The recent antitrust lawsuit inadvertently highlighted something interesting during the trial. The plaintiffs’ attorney successfully argued that the whole real estate industry engaged in collusion and price-fixing. As real estate professionals, we know that isn’t true, right? Here’s the interesting part: Those attorneys who will be paid on contingency literally make their money in exactly that way.
This begs the question: Why is it an antitrust issue for real estate agents and not attorneys?
Let’s take a closer look at these two methods of getting paid.
The real estate commission model: real estate agents chiefly earn their livelihood through commissions. A commission is a negotiated percentage of the property’s final sale price. This commission is conventionally shared between the listing agent and the buyer’s agent, subject to adjustments based on negotiations between the agents and their respective agencies.
Agents only receive their earnings when the transaction successfully concludes. This means that agents invest significant time, effort and resources into activities like marketing, property showings, negotiation and handling paperwork without immediate financial return. If a property doesn’t sell, they don’t get paid.
Attorney contingency fee structure: Many attorneys are compensated through a predetermined percentage of the damages or settlement received from the opposing party if they’re successful. They spend significant amounts of time on research, building their case and reviewing evidence. The bigger the case settlement, the higher their pay is.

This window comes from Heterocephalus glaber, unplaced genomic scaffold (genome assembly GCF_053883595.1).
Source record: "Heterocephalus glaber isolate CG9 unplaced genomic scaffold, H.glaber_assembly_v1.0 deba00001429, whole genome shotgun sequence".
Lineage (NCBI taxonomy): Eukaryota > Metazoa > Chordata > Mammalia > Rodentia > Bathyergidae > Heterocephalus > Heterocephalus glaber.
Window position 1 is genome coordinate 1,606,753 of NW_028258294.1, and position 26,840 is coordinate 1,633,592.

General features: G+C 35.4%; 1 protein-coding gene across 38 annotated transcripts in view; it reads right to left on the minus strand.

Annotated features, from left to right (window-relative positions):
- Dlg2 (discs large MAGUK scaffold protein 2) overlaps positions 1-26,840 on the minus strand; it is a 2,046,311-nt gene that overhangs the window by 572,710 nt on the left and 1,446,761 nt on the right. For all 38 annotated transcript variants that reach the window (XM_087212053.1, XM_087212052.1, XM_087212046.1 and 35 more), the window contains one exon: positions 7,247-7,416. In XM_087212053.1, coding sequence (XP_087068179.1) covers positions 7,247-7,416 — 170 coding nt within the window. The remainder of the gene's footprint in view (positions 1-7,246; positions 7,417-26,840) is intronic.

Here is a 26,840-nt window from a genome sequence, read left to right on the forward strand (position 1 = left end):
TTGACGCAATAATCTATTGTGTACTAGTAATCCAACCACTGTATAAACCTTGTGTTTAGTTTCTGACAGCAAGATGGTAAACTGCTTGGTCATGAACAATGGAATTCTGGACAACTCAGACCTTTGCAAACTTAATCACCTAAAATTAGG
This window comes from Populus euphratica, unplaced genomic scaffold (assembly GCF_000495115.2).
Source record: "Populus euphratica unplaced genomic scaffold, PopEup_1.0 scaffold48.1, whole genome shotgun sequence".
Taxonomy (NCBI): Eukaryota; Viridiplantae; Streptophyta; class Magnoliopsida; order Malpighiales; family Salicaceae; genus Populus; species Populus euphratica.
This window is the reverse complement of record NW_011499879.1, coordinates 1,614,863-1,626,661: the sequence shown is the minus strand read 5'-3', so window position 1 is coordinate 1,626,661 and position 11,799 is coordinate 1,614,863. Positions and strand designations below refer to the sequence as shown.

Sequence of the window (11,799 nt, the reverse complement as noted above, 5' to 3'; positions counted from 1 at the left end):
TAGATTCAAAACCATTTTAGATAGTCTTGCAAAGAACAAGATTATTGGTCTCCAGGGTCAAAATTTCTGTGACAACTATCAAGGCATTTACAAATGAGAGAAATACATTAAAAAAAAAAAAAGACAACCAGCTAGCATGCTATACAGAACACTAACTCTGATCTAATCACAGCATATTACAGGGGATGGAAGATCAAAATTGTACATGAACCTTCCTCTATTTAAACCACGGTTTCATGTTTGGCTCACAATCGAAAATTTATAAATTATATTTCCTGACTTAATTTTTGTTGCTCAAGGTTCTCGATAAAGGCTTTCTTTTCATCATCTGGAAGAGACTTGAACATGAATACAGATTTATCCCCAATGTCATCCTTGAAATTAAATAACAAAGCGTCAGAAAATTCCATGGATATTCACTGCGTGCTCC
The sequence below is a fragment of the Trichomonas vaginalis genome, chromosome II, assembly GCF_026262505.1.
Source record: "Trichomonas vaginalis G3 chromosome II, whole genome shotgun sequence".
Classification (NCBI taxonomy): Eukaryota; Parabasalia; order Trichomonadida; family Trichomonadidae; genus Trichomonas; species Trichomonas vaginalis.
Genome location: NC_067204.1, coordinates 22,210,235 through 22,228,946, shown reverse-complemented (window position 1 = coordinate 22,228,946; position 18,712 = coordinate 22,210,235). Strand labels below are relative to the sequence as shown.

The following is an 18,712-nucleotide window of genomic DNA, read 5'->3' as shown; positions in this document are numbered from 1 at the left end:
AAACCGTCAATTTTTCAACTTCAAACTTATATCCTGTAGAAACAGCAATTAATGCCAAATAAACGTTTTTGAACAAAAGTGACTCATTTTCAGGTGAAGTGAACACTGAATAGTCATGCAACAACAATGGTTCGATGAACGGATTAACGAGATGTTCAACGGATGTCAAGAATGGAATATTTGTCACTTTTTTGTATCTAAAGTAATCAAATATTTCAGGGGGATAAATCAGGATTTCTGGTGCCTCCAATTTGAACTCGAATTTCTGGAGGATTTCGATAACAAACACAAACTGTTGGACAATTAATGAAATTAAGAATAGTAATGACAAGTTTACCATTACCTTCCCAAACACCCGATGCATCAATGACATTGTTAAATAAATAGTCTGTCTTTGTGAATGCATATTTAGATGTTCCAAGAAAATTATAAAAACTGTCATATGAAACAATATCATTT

If they lose, the attorney doesn’t receive a fee, though they can still bill out their expenses to their client. Court fees are paid by the client as well, unlike real estate agents, who cannot recoup their costs.
When we break it down, “commission” and “contingency” are essentially two sides of the same coin. Both have a range of fee percentage, both get paid upon successful completion of the sale or case, and both put their own money into their project to serve their clients the best they can. To say one method is a breach of antitrust laws and not the other comes across as hypocritical, and if one system needs an overhaul, perhaps the other does, too.
Since the courts ruled in favor of the plaintiffs, we know that a number of changes are going to occur. Stay up to date on the impact this final ruling is likely to have, as well as what’s coming next by visiting our NAR commissions hub at https://darrylspeaks.com/nar-lawsuit.